Why Culture is the Key to your Organizations Success by Burke Allen
In the early years of an organization, the personality of the founder(s) directly shapes the culture. But as the company continues to grow, reaching critical mass, the influence of the founders diminishes sharply. In its place, the culture tends to be shaped by a default set of factors – primarily the individual personalities of the various people groups that arise. Instead of a unified culture, organizations tend to develop pocketed “sub-cultures” that are often dis-united or even in conflict with each other.
A strong, unified corporate culture is a sight to behold. But it doesn’t happen spontaneously. It is the result of methodical, strategic intentions and careful, disciplined execution.
Discretionary effort - the power of culture
Discussions of culture can seem soft and irrelevant. But culture is the key to “discretionary effort” – perhaps the most valuable commodity an organization can cultivate. Discretionary effort is the highest form of engagement. It’s one thing for an employee to meet minimum requirements. But top-performing companies are characterized by people who give discretionary effort.
And culture is always the reason for this level of engagement. Here’s why.
People buy into ideas, but they sell out to cultures. For better or for worse, no other aspect of an organization matches the gravitational power of its culture. Mission and values are at best convincing. Vision and purpose are at best compelling. But culture alone has the potential to be captivating.
People are designed to be resilient – not resistant
Cultures influence us more than our beliefs, our parents, our role models, and our own intentions. Mechanically, the function of a culture is holistic, touching us intellectually, emotionally, and exponentially, all at the same time. Against such an orchestrated front, none of our individual faculties is designed to resist. By nature, people are designed to be resilient – not resistant – adapting to their surroundings.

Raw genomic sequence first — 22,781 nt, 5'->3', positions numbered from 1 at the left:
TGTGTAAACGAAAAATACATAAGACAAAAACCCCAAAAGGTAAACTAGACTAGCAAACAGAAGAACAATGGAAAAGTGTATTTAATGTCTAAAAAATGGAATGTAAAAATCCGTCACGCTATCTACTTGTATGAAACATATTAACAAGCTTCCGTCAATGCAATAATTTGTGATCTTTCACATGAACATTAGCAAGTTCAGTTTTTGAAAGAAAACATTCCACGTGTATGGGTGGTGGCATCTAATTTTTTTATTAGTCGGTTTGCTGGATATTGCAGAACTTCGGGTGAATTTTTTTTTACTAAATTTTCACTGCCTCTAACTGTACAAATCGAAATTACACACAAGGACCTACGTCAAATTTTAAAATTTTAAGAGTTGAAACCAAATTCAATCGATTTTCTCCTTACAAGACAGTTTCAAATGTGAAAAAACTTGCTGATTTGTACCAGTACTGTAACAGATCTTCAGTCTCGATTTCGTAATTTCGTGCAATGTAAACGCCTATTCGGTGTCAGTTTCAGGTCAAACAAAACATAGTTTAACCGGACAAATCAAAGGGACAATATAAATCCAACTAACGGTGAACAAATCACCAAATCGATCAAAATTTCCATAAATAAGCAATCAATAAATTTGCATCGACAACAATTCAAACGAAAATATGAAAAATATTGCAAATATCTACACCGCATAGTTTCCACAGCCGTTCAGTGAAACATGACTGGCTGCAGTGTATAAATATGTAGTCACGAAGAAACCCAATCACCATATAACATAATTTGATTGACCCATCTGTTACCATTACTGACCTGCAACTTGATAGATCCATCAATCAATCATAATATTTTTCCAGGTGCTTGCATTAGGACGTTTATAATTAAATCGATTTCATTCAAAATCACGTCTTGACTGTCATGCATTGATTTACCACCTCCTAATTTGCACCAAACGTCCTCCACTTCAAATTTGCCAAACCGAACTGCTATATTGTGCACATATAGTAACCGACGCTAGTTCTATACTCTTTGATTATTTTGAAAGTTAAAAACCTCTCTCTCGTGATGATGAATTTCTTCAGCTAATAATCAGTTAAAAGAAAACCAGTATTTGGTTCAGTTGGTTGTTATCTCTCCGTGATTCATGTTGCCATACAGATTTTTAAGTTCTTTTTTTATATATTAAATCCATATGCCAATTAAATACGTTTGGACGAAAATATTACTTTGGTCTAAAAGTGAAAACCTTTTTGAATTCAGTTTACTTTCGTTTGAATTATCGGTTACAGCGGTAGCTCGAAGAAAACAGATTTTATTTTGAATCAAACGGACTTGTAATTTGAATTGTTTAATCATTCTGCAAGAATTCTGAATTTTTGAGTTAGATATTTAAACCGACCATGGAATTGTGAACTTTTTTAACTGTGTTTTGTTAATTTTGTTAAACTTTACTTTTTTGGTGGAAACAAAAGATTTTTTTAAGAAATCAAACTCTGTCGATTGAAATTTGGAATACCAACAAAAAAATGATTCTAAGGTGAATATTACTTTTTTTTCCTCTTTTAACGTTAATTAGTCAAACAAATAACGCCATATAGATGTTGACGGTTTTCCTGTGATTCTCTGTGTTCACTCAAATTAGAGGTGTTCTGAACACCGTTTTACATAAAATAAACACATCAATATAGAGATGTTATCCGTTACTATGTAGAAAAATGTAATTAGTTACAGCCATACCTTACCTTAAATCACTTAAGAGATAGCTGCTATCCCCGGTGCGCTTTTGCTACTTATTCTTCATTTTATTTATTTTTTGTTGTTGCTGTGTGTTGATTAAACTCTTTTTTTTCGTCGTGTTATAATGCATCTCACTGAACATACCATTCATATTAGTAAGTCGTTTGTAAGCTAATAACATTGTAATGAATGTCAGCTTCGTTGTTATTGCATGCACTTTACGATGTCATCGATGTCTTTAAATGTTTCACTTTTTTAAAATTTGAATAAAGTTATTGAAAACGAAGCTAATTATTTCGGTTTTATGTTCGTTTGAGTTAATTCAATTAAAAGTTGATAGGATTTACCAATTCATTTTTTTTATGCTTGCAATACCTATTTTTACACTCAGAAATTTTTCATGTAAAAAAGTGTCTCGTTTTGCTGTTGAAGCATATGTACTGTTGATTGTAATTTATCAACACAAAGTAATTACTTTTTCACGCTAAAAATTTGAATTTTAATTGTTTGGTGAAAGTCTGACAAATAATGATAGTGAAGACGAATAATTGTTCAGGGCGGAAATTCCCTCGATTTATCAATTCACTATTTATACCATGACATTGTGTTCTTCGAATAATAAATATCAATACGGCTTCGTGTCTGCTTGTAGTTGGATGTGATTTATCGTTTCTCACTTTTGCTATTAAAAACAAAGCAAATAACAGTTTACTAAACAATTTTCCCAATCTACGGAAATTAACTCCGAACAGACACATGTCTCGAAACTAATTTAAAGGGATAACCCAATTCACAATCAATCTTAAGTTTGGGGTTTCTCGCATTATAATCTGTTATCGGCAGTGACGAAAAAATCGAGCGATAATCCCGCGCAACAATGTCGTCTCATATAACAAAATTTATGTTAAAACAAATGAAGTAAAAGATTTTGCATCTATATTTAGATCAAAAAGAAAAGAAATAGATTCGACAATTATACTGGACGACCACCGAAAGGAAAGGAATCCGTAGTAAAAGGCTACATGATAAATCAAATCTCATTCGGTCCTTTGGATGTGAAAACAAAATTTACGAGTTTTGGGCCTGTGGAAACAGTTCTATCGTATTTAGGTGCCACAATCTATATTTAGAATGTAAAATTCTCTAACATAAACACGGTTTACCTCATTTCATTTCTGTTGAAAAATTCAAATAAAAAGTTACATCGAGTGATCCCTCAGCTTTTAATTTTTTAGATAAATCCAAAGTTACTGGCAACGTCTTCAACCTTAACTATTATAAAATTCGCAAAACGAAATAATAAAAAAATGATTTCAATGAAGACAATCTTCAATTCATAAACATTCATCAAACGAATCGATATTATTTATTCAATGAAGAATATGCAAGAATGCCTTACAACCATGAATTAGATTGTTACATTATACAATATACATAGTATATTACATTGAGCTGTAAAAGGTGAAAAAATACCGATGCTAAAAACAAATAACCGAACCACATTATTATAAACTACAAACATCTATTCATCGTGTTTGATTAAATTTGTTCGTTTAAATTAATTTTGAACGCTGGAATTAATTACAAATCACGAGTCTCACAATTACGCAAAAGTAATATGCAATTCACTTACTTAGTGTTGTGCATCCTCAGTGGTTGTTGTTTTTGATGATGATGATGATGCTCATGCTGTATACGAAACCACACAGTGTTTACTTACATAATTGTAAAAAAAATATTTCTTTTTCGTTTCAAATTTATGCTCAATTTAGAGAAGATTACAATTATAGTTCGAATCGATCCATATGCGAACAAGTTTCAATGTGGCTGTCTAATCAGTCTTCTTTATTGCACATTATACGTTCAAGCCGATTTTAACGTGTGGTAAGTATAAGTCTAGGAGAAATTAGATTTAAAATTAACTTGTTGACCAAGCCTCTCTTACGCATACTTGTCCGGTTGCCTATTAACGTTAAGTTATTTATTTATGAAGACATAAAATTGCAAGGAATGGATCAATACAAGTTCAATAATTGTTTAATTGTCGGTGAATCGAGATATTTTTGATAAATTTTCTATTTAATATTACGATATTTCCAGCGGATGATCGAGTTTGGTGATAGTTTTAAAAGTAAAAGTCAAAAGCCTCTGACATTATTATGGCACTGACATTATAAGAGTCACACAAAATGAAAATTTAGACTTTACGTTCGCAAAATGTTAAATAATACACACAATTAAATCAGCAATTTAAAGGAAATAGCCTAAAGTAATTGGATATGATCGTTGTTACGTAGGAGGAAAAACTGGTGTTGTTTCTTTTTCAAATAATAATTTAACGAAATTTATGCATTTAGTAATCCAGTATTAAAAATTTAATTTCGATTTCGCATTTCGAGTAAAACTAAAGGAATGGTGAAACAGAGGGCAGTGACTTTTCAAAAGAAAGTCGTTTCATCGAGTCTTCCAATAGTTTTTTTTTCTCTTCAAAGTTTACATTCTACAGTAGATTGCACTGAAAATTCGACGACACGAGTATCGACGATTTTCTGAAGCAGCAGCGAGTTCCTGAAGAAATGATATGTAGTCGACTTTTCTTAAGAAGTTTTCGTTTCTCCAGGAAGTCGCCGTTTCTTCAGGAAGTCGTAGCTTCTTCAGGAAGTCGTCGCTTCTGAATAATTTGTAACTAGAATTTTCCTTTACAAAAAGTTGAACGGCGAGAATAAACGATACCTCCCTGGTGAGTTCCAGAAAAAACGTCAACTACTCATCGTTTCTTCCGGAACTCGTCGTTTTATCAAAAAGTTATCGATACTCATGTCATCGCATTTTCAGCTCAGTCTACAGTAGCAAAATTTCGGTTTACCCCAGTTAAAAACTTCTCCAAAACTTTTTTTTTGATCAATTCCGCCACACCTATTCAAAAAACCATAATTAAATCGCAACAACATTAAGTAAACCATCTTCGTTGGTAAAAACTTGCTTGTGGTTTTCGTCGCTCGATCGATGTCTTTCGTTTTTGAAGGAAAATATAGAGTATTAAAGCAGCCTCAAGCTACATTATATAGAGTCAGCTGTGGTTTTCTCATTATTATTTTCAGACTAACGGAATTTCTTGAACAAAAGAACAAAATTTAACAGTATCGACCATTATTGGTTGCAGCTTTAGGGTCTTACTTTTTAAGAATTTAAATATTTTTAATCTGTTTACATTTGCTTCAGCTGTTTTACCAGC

By nature, people are impressionable, not impregnable. By nature, people are interdependent, not independent. By nature, people yearn for suitable cultures to which to prescribe all their being. By design, people need cultures.
Cultures, even bad ones, inherently possess the environmental characteristics in which people are designed to thrive.
A strong culture is not just your personality and vibe. It’s a set of characteristics that are:
- Distinct (different from the rest of the world and from other companies)
- Objectified – like a republic… You can point to the constitution… It’s a reference point, not a subjective opinion or someone’s personality.
It’s defined by:
- A common language
- Rituals or practices
- A “constitution” (or master plan)
With the help of our “cultural engineers“, we at NovoLogic help companies draft a master plan for shaping their chain-wide culture as well as the communication strategies, tactical plans and social technologies, required to accomplish it.
Blendcasting – the art of culture building
With a holistic culture plan in place – a practice we call Blendcasting - the impact of events like seasonal conferences will begin to extend far beyond the normal spike of engagement that traditionally occurs around these events themselves. With the entire arsenal of culture-building elements in place, the corporate essence will permeate all aspects of the organizational experience – creating year-round engagement for franchisees, corporate staff, and store-level employees.
Do you feel your culture is diminishing? Are sub-cultures developing within your organization? Is it time for you to start thinking about developing a culture plan?
Co-founder – Chief Executive Officer
While setting the strategy and overall management of the organization, Burke likes to work hands-on with clients as well. He simultaneously performs the roles of strategist, technical consultant, creative director, and process improvement consultant.
Burke has a varied background in application development, technical infrastructure, marketing, sales and management process throughout his career with IBM, Financial Software, Inc. and Impact Information Systems.
Consider his background and the continued work with the various Fortune 500 and small business clients for the past 11 years at NovoLogic, and it is no wonder he has earned a reputation of being a trusted advisor to the many people who rely on his judgment and expertise every day.
As a former decathlete for the University of Georgia, Burke enjoys a variety of sports activities as well as coaching youth sports teams.
It is an honor to have Burke Allen as part of our #bealeader™ community. Thank you for taking the time to contribute to our real leaders, real issues series. If you would like to submit a guest post to our ongoing series, visit our website www.gingerconsult.com to learn more.